4-day-long N.Y. solar farm fire contained
Firefighters in Chaumont have contained the fire at the Convergent Energy and Power site and will stand a fire watch as the investigation begins
By Jonathon Wheeler
Watertown Daily Times
CHAUMONT, N.Y. — Fire crews have officially halted water operations at the site of the solar farm fire at 11 a.m. Sunday. Officials say water operations were stopped as the battery storage blaze was contained and they continue to check the area to ensure the air quality remains normal.
Chaumont Fire Chief William Lipczynski said they will remain on scene as a fire watch, and they are continuing to watch the area.
The investigation into what caused the blaze will be done by Convergent Energy and Power, owners of the battery storage units, officials said, with the state Department of Environmental Conservation looking at the environmental impact.
“Our goal is to de-escalate this as reasonably as we are able, we stopped flowing water but we kept resources available to flow water if something changed,” said Niel D. Rivenburgh, deputy director for Jefferson County Fire and Emergency Services. “We’ll hopefully continue to de-escalate this down to just a couple of guys in a pickup truck with binoculars to continue to watch downrage and make sure nothing changes until all of the heat’s gone.”
Once the heat is gone, the investigation will commence.
At this point, Rivenburgh said they didn’t know whether or not there was any water contamination.
Lyme Town Supervisor Terry Countryman said officials will continue to look at air and water quality.
“All of the agencies that are involved with that are doing that as we speak,” he said.
Countryman said that it will be determined whether or not there was contamination “as soon as we can.”
State officials are part of the investigation and Countryman said “it will be investigated on the highest of levels.”
On Friday, Countryman said there were no immediate health or safety concerns, there were zero toxic byproducts in the air, and there was no indication of groundwater contamination or runoff contamination posing health risks.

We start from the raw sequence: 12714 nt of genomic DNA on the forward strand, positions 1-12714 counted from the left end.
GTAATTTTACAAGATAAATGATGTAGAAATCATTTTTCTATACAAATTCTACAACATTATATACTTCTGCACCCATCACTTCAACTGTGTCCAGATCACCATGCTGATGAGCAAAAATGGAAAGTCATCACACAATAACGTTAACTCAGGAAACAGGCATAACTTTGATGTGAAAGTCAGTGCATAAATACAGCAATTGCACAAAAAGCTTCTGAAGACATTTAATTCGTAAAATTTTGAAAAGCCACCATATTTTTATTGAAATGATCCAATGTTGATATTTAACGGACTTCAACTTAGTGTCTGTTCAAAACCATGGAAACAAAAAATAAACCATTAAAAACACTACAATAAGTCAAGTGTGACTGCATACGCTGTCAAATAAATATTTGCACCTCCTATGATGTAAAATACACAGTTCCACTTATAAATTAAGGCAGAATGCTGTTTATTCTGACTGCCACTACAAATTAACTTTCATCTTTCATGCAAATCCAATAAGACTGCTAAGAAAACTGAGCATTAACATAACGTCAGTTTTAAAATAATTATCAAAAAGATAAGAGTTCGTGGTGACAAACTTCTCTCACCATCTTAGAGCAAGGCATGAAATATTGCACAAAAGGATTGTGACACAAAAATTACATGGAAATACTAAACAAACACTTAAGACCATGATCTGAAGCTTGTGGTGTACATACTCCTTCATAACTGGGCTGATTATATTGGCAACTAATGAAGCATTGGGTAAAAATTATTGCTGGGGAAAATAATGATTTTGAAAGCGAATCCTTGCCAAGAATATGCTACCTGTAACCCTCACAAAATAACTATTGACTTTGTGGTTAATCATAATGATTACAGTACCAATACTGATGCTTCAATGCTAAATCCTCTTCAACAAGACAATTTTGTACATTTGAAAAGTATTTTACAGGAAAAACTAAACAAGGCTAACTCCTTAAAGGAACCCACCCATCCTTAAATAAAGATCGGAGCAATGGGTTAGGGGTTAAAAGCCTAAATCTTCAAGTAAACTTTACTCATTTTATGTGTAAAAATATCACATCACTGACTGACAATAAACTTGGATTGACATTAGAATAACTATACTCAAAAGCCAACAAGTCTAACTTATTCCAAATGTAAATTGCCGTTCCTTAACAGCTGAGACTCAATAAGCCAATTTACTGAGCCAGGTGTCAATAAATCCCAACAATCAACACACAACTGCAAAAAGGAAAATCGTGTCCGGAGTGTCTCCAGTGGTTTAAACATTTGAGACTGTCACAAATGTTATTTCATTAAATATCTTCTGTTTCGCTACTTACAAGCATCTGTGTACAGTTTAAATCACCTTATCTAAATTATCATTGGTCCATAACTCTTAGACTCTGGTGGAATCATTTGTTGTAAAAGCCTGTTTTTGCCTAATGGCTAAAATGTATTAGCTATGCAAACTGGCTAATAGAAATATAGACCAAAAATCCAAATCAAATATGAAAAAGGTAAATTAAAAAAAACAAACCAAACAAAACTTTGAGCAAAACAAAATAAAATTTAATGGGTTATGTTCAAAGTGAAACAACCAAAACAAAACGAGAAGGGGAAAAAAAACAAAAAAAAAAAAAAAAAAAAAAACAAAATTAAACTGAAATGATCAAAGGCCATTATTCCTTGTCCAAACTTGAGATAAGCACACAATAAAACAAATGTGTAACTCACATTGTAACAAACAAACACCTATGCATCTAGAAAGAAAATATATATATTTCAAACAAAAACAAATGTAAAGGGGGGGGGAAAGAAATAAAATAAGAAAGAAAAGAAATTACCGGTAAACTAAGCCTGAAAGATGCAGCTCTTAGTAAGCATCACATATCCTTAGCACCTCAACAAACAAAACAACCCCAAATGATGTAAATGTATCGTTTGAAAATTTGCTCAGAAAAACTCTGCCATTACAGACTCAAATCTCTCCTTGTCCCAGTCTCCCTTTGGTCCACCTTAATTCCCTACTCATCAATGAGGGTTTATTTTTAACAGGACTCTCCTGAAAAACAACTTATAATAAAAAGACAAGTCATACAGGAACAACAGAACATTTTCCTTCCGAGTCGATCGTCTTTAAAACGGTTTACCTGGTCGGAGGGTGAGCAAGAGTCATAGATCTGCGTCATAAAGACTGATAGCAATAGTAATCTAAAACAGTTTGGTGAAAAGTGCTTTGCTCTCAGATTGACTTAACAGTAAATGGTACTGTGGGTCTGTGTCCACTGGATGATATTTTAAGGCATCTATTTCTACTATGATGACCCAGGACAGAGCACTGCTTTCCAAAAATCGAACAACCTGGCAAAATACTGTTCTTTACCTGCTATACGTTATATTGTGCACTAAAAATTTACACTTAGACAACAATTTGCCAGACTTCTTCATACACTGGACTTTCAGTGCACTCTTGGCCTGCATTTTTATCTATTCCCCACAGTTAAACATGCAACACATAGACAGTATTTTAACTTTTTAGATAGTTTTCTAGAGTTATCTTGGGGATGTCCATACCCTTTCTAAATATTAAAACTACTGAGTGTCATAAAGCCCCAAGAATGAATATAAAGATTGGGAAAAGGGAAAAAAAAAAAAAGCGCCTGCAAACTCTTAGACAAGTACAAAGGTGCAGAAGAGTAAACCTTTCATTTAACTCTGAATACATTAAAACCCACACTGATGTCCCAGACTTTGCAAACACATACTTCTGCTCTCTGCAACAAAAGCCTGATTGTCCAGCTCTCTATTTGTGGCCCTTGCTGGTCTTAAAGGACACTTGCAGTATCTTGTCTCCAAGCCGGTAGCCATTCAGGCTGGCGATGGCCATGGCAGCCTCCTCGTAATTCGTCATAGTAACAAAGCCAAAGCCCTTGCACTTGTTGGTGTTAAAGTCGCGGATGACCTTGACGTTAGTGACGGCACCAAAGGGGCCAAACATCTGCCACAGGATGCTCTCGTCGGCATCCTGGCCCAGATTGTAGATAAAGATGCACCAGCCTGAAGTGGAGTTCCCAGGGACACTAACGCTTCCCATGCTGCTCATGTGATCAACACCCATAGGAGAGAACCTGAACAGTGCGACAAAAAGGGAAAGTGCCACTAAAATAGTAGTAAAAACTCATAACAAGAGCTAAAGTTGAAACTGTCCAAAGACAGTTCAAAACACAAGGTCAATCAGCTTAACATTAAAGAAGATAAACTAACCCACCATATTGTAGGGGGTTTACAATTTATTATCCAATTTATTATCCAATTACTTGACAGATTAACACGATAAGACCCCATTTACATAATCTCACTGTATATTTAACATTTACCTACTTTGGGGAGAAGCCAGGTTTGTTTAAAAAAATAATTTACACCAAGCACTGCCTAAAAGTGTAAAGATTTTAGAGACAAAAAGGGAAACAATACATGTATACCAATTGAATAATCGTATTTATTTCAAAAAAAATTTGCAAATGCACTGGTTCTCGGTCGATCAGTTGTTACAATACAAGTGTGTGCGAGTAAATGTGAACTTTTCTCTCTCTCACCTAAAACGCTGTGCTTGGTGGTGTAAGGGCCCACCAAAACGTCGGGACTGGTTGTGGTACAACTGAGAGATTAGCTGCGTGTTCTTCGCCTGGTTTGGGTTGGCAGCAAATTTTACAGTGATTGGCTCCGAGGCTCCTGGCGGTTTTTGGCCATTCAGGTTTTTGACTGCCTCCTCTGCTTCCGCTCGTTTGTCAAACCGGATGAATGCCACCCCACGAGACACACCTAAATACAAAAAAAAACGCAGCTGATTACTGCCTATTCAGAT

Countryman said there needs to be education on lithium, a component of the battery storage units, and how it is used in society.
“It’s in your back pocket, it’s in your car, it’s everywhere,” he said. “We need to learn how to fight it best, and how we’re going to bring it into our communities.”
No injuries were reported in the firefighting efforts.
Lipczynski said this is the first time he’s seen something like this.
“This is definitely a first for me, and I’m hoping, the last,” he said.
Rivenburgh said there is an opportunity from this event for first-responders to learn from the incident as solar farms have begun popping up throughout the county.
“There’s been an incredible opportunity to learn from this incident,” he said. “That’s one of the reasons that we engaged, not just to let Chaumont stand down after their first 36 hours, but because if we get other chiefs and operators in here we are able to give them the tidbits of information to keep them safe when something happens in their solar projects.”
Rivenburgh said that he suspects the cause and origin of the fire will lead to a design and safety review, which he said he believes was Gov. Kathleen C. Hochul’s intent creating a new interagency fire safety working group aimed at ensuring the safety and security of energy storage systems across the state following fire incidents in Jefferson, Orange and Suffolk counties this summer.
“Following multiple fire safety incidents across New York, I’ve directed State agencies to immediately form the Inter-Agency Fire Safety Working Group to mobilize the personnel and resources necessary to keep New Yorkers safe,” Hochul said in a statement. “The Working Group will collaborate with first responders and local leaders to identify best practices, address potential risks to public safety, and ensure energy storage sites across New York are safe and effective.”
“Locally, it has definitely turned the attention to the need for some training for our local fire departments because when you roll up here and you have odd circumstances, it’s incredibly difficult to make split-second decisions,” Rivenburgh said. “Every time there’s a bad something, there’s lessons to be learned out of it, and that certainly is the case for this.”
Lipczynski thanked the community for their help.
“We would like to thank our community and the residents of Town of Lyme, Chaumont, and surrounding communities that have chipped in to help us with whatever it be, from food, to water, A-Z, we greatly appreciate everything and we appreciate you guys working with us and being understanding that we are trying to work as hard as we can to get this mitigated and get everyone’s life back to normal,” he said.
A news release from the town of Lyme says units will remain on site throughout the cause and origin investigation process and that company representatives have been on site since Thursday to work with local officials to help mitigate and identify any potential risks to health and safety of responders, the community, and the environment. The release goes on to state that they will remain committed through the equipment and environmental post-incident mitigation.